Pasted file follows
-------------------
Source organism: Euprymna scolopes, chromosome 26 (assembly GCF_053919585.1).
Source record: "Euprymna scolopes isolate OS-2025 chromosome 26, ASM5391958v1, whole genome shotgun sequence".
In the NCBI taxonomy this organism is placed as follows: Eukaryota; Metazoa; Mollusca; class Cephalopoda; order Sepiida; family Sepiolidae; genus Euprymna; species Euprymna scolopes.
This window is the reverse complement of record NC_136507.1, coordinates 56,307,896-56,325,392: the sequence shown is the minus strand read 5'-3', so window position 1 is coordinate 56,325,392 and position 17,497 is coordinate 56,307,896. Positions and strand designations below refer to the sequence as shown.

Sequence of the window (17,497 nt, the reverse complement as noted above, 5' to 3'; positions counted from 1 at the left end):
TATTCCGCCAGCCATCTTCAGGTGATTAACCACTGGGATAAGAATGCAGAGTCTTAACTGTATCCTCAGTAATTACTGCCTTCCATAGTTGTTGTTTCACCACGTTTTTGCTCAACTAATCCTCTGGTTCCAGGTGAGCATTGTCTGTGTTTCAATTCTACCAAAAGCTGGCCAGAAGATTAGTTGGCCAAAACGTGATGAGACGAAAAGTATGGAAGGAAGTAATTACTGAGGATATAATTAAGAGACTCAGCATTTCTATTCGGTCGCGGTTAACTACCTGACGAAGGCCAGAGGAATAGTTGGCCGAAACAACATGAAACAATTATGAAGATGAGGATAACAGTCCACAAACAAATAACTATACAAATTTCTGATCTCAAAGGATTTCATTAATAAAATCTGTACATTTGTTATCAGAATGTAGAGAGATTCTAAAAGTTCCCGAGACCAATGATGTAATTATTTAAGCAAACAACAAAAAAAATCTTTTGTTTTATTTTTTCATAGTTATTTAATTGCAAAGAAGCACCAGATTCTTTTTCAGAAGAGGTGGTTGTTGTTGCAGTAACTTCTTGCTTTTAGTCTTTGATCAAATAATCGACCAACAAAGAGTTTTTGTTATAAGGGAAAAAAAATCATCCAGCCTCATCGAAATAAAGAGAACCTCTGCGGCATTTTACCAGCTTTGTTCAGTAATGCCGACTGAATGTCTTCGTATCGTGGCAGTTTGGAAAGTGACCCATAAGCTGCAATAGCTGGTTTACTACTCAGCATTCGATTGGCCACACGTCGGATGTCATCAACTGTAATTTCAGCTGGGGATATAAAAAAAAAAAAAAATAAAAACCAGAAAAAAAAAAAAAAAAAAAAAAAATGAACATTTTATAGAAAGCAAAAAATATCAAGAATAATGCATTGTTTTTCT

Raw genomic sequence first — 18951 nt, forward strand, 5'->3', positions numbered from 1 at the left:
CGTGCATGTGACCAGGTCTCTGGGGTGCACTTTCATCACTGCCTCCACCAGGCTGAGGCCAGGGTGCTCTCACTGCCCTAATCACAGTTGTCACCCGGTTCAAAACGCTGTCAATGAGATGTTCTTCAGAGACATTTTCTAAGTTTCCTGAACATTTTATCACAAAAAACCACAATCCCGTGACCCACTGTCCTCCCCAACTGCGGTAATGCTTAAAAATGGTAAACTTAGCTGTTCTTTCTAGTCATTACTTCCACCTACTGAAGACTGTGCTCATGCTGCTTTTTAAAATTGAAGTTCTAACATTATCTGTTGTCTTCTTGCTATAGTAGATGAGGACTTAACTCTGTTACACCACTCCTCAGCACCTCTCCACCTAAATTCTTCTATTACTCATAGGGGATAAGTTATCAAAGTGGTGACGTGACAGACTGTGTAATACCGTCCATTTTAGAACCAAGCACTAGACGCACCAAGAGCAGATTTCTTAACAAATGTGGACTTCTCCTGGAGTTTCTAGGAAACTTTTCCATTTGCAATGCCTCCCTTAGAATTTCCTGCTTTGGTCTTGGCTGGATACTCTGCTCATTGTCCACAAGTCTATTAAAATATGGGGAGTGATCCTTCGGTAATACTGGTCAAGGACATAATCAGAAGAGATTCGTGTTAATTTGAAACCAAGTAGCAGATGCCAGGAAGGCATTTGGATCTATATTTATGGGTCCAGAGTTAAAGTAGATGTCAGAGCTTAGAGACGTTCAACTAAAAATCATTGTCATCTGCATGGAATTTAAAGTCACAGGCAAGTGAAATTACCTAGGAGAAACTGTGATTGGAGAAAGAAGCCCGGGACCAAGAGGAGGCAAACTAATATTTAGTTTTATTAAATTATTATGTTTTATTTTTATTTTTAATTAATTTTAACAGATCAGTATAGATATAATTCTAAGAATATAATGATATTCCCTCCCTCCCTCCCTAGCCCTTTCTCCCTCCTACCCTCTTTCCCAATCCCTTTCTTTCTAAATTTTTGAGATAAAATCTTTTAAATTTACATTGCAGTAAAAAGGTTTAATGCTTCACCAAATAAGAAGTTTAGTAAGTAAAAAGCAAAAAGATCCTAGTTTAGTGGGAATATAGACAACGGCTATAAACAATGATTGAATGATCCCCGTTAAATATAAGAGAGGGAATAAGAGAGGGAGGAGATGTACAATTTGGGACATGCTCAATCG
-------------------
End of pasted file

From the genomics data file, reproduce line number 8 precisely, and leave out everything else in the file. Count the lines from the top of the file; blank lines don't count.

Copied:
CGTGCATGTGACCAGGTCTCTGGGGTGCACTTTCATCACTGCCTCCACCAGGCTGAGGCCAGGGTGCTCTCACTGCCCTAATCACAGTTGTCACCCGGTTCAAAACGCTGTCAATGAGATGTTCTTCAGAGACATTTTCTAAGTTTCCTGAACATTTTATCACAAAAAACCACAATCCCGTGACCCACTGTCCTCCCCAACTGCGGTAATGCTTAAAAATGGTAAACTTAGCTGTTCTTTCTAGTCATTACTTCCACCTACTGAAGACTGTGCTCATGCTGCTTTTTAAAATTGAAGTTCTAACATTATCTGTTGTCTTCTTGCTATAGTAGATGAGGACTTAACTCTGTTACACCACTCCTCAGCACCTCTCCACCTAAATTCTTCTATTACTCATAGGGGATAAGTTATCAAAGTGGTGACGTGACAGACTGTGTAATACCGTCCATTTTAGAACCAAGCACTAGACGCACCAAGAGCAGATTTCTTAACAAATGTGGACTTCTCCTGGAGTTTCTAGGAAACTTTTCCATTTGCAATGCCTCCCTTAGAATTTCCTGCTTTGGTCTTGGCTGGATACTCTGCTCATTGTCCACAAGTCTATTAAAATATGGGGAGTGATCCTTCGGTAATACTGGTCAAGGACATAATCAGAAGAGATTCGTGTTAATTTGAAACCAAGTAGCAGATGCCAGGAAGGCATTTGGATCTATATTTATGGGTCCAGAGTTAAAGTAGATGTCAGAGCTTAGAGACGTTCAACTAAAAATCATTGTCATCTGCATGGAATTTAAAGTCACAGGCAAGTGAAATTACCTAGGAGAAACTGTGATTGGAGAAAGAAGCCCGGGACCAAGAGGAGGCAAACTAATATTTAGTTTTATTAAATTATTATGTTTTATTTTTATTTTTAATTAATTTTAACAGATCAGTATAGATATAATTCTAAGAATATAATGATATTCCCTCCCTCCCTCCCTAGCCCTTTCTCCCTCCTACCCTCTTTCCCAATCCCTTTCTTTCTAAATTTTTGAGATAAAATCTTTTAAATTTACATTGCAGTAAAAAGGTTTAATGCTTCACCAAATAAGAAGTTTAGTAAGTAAAAAGCAAAAAGATCCTAGTTTAGTGGGAATATAGACAACGGCTATAAACAATGATTGAATGATCCCCGTTAAATATAAGAGAGGGAATAAGAGAGGGAGGAGATGTACAATTTGGGACATGCTCAATCG